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Flu outbreak puts residents in hospital, doctors on alert

This year’s flu outbreak has been described as one of the worst in the U.S. in years, killing almost 100 people per week since December, according to the Center for Disease Control.

With Memorial Pediatrics seeing approximately 15 cases a day, Bainbridge is not exempt from the outbreak. It is important to distinguish the flu from any other normal virus. Dr. Winston Price said this year’s strand of the flu typically causes vomiting, fever, diarrhea, body aches, decrease in appetite and headache. If these symptoms persist for more than two days, it is likely the flu.

People who notice a fever have 48 hours to begin giving themselves anti-flu medication before the virus establishes itself. Dr. Price suggests Tamiflu or the generic brand of Tamiflu. While the medication can help, the most effective way to prevent the flu is the vaccine, which is 30 percent effective.

“Influenza can be a serious and deadly disease,” Dr. Price said. “By getting the flu vaccine you not only help protect yourself but you help protect family members and the community from flu outbreaks.”

Dr. Price said the upside of getting the vaccine is that those who still contract the flu after the vaccination tend to have a much milder case than those who do not. It is important to note the vaccine does not cause the flu.

Children should see their pediatrician or a general doctor to be checked out. Patients should only go to the hospital or emergency room if they are having persistent shortness of breath and not responding to any medication.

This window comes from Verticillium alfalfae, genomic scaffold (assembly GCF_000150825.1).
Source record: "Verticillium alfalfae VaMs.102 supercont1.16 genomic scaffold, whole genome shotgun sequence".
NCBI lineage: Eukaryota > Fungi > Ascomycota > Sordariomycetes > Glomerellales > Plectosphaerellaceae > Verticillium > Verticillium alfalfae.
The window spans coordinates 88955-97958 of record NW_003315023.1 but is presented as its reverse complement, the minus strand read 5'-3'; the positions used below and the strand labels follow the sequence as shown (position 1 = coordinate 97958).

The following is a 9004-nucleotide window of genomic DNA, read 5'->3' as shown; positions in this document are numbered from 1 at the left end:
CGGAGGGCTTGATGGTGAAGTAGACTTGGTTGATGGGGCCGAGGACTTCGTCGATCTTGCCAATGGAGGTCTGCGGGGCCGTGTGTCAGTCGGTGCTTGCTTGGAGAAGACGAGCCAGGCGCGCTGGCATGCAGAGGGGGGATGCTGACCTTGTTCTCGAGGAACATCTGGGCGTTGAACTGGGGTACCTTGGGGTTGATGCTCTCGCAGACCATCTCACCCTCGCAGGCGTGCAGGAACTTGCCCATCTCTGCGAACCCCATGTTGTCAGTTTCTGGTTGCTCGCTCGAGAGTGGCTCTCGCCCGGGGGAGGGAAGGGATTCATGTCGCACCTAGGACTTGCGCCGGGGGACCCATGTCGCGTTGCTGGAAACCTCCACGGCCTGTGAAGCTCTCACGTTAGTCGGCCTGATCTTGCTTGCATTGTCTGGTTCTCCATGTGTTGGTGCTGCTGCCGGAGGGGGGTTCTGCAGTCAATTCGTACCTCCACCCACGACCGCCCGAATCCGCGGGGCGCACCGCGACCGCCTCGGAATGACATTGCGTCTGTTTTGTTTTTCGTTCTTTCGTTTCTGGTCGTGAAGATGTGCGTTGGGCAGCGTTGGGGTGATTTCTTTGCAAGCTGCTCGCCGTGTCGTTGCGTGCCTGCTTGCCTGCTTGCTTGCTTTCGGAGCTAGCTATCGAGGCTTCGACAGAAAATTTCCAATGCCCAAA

If those problems are occurring, they may be suffering from flu-like complications and need a chest x-ray. Complications can include dehydration, pneumonia and ear infections.

The emergency room is seeing more than 15 cases a day and patients may experience longer waiting times, so it is important to see the doctor first.

Dr. Price encourages everyone to keep a strict hand-washing regimen, spray Lysol and avoid contact with other individuals who seem to be feeling unwell.

If a child does come down with the flu, Dr. Price recommends them staying out of school for at least four days and waiting until their fever, cough and congestion is completely gone.

Children showing symptoms can visit Dr. Price’s office, Memorial Pediatrics beginning at 8 a.m., when walk in appointments start. The front desk will set everyone up an appointment and make sure they are seen about.

For more information, Dr. Price suggests parents visiting the CDC website and reading “flu facts” or contacting their child’s doctor.